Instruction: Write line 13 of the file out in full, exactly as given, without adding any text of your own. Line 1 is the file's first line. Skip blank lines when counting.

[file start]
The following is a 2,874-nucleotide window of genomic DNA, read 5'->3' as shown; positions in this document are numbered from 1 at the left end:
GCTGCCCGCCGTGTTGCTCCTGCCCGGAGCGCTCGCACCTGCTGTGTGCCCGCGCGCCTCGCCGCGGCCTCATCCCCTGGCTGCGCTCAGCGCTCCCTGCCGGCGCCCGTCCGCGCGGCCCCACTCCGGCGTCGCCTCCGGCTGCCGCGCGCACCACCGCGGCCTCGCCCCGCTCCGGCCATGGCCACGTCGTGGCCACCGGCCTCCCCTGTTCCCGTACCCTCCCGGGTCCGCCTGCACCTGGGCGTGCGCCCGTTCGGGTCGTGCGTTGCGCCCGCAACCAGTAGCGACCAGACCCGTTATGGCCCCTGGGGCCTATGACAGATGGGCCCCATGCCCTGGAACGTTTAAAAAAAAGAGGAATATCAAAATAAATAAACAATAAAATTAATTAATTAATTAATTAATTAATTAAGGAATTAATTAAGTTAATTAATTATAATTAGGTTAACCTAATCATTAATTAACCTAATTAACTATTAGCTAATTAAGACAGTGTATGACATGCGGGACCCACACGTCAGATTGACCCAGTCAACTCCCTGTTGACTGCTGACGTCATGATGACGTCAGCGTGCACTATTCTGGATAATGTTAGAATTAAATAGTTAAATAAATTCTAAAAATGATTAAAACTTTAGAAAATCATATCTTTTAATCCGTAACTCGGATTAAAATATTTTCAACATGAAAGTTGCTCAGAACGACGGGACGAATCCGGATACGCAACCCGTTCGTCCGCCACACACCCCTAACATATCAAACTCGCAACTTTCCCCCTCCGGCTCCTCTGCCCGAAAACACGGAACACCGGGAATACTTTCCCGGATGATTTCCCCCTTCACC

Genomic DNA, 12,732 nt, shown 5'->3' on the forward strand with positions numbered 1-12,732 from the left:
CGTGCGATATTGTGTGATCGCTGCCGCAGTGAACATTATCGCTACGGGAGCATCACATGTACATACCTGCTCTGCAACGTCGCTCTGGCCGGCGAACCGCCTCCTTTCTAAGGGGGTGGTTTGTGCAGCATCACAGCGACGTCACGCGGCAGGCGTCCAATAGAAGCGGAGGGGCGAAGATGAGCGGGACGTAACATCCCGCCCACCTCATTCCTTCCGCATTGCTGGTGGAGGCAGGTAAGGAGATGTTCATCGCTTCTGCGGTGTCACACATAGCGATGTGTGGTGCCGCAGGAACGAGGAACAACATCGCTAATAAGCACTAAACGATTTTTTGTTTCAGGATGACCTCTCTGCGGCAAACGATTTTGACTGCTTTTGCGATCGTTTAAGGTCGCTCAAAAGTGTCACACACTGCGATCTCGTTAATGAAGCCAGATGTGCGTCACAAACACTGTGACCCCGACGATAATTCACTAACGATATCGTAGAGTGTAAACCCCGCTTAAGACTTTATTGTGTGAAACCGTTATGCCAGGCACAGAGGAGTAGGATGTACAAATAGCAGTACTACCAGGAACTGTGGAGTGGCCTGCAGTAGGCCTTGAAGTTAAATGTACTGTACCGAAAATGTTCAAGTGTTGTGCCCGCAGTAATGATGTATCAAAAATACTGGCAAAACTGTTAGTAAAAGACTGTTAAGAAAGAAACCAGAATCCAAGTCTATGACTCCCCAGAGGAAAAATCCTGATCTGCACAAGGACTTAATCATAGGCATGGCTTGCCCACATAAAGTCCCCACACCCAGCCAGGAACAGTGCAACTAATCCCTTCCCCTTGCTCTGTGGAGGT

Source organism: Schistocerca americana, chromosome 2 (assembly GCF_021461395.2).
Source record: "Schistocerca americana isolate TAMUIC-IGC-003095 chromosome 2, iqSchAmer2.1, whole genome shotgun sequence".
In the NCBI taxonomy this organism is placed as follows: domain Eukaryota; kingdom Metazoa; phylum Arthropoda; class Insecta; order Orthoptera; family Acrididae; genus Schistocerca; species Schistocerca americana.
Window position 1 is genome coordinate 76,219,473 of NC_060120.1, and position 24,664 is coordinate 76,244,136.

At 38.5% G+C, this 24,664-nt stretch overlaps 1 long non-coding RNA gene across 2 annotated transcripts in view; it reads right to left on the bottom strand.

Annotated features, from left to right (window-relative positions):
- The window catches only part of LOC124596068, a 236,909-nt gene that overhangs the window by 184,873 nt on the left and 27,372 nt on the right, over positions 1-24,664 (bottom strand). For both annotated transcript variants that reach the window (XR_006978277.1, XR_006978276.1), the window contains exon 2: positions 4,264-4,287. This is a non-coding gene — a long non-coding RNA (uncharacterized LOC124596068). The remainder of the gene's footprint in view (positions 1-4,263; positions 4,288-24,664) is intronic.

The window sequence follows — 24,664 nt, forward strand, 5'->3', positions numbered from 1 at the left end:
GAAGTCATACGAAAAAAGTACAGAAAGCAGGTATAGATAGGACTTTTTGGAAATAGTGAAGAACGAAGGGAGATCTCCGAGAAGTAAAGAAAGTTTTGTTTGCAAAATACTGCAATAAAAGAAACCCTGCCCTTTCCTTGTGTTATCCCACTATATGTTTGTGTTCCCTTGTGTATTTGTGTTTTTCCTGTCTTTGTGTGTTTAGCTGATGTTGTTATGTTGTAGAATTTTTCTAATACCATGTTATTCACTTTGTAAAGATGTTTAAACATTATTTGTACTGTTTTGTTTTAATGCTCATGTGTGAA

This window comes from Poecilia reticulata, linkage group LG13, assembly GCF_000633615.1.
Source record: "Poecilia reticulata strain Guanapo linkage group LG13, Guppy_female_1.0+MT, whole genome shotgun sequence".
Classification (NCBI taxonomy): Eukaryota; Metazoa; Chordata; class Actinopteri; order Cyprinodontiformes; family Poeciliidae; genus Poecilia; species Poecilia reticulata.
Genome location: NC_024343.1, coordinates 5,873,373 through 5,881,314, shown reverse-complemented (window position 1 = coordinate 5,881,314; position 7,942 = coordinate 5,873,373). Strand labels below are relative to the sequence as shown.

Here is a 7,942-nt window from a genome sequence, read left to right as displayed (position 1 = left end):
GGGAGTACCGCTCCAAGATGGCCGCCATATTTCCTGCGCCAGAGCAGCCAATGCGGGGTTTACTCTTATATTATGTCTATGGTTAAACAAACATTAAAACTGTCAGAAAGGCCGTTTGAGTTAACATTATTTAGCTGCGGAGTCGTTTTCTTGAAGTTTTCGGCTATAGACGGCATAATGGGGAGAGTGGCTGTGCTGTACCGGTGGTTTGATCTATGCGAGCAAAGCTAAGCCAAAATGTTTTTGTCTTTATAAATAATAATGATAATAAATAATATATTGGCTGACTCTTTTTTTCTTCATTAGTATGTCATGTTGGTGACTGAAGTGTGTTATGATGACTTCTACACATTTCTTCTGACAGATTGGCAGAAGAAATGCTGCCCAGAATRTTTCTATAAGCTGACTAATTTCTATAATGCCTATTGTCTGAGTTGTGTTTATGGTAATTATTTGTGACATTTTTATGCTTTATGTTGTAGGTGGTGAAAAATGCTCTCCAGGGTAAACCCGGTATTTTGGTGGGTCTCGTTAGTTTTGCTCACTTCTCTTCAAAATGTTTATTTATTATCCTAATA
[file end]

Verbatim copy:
GAAGTCATACGAAAAAAGTACAGAAAGCAGGTATAGATAGGACTTTTTGGAAATAGTGAAGAACGAAGGGAGATCTCCGAGAAGTAAAGAAAGTTTTGTTTGCAAAATACTGCAATAAAAGAAACCCTGCCCTTTCCTTGTGTTATCCCACTATATGTTTGTGTTCCCTTGTGTATTTGTGTTTTTCCTGTCTTTGTGTGTTTAGCTGATGTTGTTATGTTGTAGAATTTTTCTAATACCATGTTATTCACTTTGTAAAGATGTTTAAACATTATTTGTACTGTTTTGTTTTAATGCTCATGTGTGAA